When a body is dredged up from the shipping channels off Seattle, a murder trial begins that sparks old hatreds and reunites former lovers.
There’s often a very fine line between nationalism and racism and every once in a while a story emerges that reveals this dangerous relationship. Snow Falling on Cedars is one such a novel. Written by David Guterson and published in 1994, the book became an instant best-seller with its tale of a Japanese fisherman demonised by people who once were friends. The plot is a complex one also involving the history of two star-crossed lovers but Australian director Scott Hicks chose to adapt it as his first Hollywood feature after his smash hit Shine.
It’s 1954 and racial tensions between Americans and people of Japanese decent flare up when Kabuo Miyamoto (Rick Yune) is accused of murdering fellow fisherman Carl Heine. Max von Sydow plays Miyamoto’s defence attorney and Ethan Hawke is Ishmael Chambers, a Marine Corps veteran now working as a reporter. Ishmael’s liberal father, played by Sam Shepherd, used to publish the local paper and was often accused of sympathising with the Japanese when he was simply reporting the facts. Since his father’s death, Ishmael has taken over the printing press but his bias in this particular case is bitterly skewed because the accused is his former lover’s husband.
Flashing back to happier times, we find young Ishmael courting Hatsue, a beautiful Japanese girl whose family lives on a strawberry farm that they’re in the process of purchasing. The pair consummate their relationship in the hollowed out base of an ancient cedar tree unbeknownst to Hatsue’s mother who warns her to stay away from white boys. But Ishmael is well and truly smitten.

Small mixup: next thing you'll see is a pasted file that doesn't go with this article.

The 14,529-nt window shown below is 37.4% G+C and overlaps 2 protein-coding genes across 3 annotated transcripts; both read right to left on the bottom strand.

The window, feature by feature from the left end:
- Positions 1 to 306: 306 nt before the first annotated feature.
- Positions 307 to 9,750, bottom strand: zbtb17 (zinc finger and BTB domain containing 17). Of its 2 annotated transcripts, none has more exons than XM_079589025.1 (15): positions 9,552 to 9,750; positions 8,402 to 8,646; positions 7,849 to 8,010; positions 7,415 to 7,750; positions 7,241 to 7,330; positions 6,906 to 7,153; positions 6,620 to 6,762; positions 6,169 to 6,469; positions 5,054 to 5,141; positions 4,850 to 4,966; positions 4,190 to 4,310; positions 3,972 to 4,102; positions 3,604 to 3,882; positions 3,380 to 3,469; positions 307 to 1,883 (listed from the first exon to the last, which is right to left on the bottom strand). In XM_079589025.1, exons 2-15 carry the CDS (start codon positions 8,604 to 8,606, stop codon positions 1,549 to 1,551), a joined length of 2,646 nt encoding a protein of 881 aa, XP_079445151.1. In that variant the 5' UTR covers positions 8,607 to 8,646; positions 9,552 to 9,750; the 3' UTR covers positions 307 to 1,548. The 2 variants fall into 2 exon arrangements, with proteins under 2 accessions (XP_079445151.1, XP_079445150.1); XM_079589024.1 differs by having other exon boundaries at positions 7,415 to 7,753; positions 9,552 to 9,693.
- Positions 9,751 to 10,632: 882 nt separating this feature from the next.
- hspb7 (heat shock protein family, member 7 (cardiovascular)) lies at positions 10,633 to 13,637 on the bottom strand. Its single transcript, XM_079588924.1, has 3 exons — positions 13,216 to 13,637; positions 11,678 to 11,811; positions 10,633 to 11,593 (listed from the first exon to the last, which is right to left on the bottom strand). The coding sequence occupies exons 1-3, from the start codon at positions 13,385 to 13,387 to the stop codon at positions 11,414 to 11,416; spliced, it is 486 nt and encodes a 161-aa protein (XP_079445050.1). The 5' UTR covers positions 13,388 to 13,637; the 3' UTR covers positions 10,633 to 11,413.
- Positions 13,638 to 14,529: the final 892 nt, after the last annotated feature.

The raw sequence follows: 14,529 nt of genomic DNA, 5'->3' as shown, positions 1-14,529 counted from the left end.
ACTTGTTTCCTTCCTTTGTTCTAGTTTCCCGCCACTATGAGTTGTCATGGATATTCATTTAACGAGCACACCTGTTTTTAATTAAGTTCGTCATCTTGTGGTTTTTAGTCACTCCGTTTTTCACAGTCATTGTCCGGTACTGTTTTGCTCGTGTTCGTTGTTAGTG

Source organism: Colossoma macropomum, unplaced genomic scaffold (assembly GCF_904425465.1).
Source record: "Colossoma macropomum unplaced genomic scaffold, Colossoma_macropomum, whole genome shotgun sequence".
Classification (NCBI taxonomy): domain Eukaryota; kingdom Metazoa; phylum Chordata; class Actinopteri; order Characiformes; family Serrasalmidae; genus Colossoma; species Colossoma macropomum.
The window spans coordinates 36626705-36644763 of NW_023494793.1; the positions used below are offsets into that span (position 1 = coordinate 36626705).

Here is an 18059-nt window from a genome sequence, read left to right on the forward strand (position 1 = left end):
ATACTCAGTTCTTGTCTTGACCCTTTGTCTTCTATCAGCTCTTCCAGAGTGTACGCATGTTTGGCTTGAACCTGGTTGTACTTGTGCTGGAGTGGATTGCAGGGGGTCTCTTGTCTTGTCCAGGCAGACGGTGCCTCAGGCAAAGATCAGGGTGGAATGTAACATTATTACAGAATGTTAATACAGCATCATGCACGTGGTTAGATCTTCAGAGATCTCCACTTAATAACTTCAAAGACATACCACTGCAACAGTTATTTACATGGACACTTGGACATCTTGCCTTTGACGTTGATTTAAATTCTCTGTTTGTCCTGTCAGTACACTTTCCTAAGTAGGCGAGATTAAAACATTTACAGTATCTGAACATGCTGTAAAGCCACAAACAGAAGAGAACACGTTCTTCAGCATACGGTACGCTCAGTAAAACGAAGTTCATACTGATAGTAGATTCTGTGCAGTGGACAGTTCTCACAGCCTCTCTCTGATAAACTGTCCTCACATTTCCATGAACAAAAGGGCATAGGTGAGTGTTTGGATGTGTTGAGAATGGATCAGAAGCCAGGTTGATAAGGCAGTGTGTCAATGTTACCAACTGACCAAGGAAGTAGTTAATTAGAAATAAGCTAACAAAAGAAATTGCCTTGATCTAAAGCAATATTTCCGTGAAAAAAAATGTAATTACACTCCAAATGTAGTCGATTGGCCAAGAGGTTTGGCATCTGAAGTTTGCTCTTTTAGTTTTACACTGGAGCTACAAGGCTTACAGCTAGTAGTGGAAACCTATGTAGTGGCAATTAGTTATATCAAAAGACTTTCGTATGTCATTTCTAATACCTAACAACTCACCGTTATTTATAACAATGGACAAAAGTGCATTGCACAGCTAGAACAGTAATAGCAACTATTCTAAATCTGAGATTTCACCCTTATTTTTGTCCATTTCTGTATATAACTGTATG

Youki Kudoh plays the older Hatsue who in the wake of the attacks on Pearl Harbour in 1941 is shipped off with her family and all the other Japanese Americans to a detention camp in California. When they return after the war they discover that the owner of their farm has reneged on the property sale and has sold it instead to Carl. And when Carl is found drowned in his net, all fingers point to Hatsue’s new husband Kabuo, a man trained by his Kendo master never to show his emotions.
There’s a lot of subtext in this film. Ethan Hawke said that the biggest challenge was all the silence because his character’s emotion is not articulated. But Hicks explains that the movie is more about atmosphere than plot and that the structure is designed to simulate how the mind works when dealing with memories. It was the job of editor Hank Corwin who cut Natural Born Killers, to weave the different time zones together using the beautiful, Oscar-nominated footage of cinematographer Robert Richardson.
This is a film about a small trial in a small place, but as von Sydow’s character says; “humanity, integrity and decency are also on trial”. And it’s that debate, set in the snowy landscape of Washington state, that makes this film worth watching.
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